Faculty Fridays

Faculty Fridays

Join the UW-Madison Data Science in Human Behavior Master’s Program Faculty for an open office hour, monthly on Fridays from 1-2pm CST.

During this time, anyone can visit the Zoom room to share conversations and ask questions. Feel Free to come late or leave early.

We look forward to meeting you!

Faculty Fridays will happen each month on October 8th, November 5th, and December 10th.

Zoom Room:

https://uwmadison.zoom.us/j/96174986377

 

Schedule:

October 8th 

Gary Lupyan              

Gary Lupyan (teaching Programming for Human Behavioral Data Science) researches the evolution of language and its effects on human cognition. Visit his lab for more information about Gary: Lupyan Lab

 

 

 

November 5th

Karen Schloss & Emily Ward

Join us for a special Faculty Friday that will focus on visual perception.

Karen Schloss and her team, aim to understand how people use visual reasoning for visual communication.  Specifically, how people form associations between visual features (e.g., color, shape) and concepts, and how they use those associations to interpret meanings of visual features in information visualizations (e.g., graphs, maps, diagrams, signs). The Visual Reasoning lab also investigates how to increase engagement in science through immersive experiences in scientific visualizations using virtual reality. This work can be translated to making visual communication more effective and efficient.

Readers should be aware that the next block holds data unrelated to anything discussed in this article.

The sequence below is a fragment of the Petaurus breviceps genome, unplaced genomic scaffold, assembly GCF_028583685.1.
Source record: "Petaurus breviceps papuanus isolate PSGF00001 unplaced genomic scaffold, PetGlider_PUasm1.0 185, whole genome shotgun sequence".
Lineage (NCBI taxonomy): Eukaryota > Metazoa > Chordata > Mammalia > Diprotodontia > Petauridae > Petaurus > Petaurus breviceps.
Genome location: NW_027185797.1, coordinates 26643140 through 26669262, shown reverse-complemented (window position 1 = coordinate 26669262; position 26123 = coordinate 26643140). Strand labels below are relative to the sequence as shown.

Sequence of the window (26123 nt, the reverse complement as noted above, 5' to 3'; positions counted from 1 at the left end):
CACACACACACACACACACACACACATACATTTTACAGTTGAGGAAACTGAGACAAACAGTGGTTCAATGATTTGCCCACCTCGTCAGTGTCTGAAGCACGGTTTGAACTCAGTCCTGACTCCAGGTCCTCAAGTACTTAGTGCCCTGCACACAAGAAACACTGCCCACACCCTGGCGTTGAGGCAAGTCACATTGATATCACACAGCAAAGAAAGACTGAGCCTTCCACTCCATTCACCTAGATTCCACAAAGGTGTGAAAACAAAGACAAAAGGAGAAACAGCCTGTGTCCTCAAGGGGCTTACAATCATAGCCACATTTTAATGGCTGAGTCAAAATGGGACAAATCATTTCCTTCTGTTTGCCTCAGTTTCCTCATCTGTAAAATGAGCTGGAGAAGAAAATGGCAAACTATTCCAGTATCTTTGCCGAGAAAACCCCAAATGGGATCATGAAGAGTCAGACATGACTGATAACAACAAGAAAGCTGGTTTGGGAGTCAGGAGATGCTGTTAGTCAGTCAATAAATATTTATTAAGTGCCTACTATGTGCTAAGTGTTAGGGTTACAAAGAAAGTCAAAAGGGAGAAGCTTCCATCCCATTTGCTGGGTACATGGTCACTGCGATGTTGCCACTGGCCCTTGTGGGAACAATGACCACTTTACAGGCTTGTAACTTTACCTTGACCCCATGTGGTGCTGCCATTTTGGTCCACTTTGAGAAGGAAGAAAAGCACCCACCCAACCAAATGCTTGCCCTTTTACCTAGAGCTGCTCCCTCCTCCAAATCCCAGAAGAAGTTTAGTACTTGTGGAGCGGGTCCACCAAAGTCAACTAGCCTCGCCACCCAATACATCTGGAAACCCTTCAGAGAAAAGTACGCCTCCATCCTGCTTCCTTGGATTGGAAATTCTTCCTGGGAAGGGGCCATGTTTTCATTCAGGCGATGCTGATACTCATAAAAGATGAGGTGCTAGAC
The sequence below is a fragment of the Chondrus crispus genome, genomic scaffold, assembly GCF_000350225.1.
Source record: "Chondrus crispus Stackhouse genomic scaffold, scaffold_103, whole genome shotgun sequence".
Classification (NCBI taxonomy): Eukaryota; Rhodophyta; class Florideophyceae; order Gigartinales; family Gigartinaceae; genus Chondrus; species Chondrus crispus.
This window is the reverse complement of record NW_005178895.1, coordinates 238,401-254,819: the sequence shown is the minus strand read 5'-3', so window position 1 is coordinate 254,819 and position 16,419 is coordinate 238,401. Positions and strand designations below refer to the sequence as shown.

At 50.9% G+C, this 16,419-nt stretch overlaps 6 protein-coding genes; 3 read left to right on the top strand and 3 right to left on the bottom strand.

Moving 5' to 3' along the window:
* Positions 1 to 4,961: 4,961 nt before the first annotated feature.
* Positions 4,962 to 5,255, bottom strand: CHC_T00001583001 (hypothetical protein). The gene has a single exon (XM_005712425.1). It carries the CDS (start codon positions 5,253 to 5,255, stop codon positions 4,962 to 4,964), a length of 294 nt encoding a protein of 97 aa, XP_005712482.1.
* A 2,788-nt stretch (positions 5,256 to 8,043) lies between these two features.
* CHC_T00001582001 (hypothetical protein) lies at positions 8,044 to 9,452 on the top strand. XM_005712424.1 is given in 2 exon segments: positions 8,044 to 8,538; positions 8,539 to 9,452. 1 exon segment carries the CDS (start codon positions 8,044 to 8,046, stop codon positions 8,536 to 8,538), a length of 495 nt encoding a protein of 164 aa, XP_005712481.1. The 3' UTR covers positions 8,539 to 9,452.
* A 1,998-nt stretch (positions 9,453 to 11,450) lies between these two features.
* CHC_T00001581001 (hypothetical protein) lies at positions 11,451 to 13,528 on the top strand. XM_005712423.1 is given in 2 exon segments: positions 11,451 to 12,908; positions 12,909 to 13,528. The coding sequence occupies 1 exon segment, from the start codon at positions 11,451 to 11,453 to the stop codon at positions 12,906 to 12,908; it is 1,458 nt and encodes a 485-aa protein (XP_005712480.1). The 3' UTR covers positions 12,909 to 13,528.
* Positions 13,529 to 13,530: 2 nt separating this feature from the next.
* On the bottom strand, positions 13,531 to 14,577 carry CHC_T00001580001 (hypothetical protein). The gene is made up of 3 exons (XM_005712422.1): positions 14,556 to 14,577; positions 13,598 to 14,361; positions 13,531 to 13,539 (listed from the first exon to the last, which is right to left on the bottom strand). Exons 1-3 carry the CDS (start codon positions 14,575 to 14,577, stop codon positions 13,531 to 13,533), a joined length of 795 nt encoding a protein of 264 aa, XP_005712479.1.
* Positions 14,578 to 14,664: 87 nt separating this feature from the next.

Emily Ward’s explores the nature of human visual processing, with an emphasis on the ways in which high-level perception interacts with and constrains other processes in the mind. Some of the specific questions that the Visual Cognition Lab have explored are: What determines whether we become aware of something? What factors determine how accurately we perceive something? How do visual factors constrain what we remember?  To address these topics, we use a combination of behavioral, computation and neuroimaging methods, including both creating novel visual tasks and applying pattern analysis and machine learning to explore neural representations and transformation.

 

 

December 10th 

Markus Brauer

Markus will be teaching Design and Analysis of Psychological Experiments (stats) courses. His research focuses on group and inter-group processes such as social power, intergroup perception, and civil courage. For more information about his research: Brauer Group Lab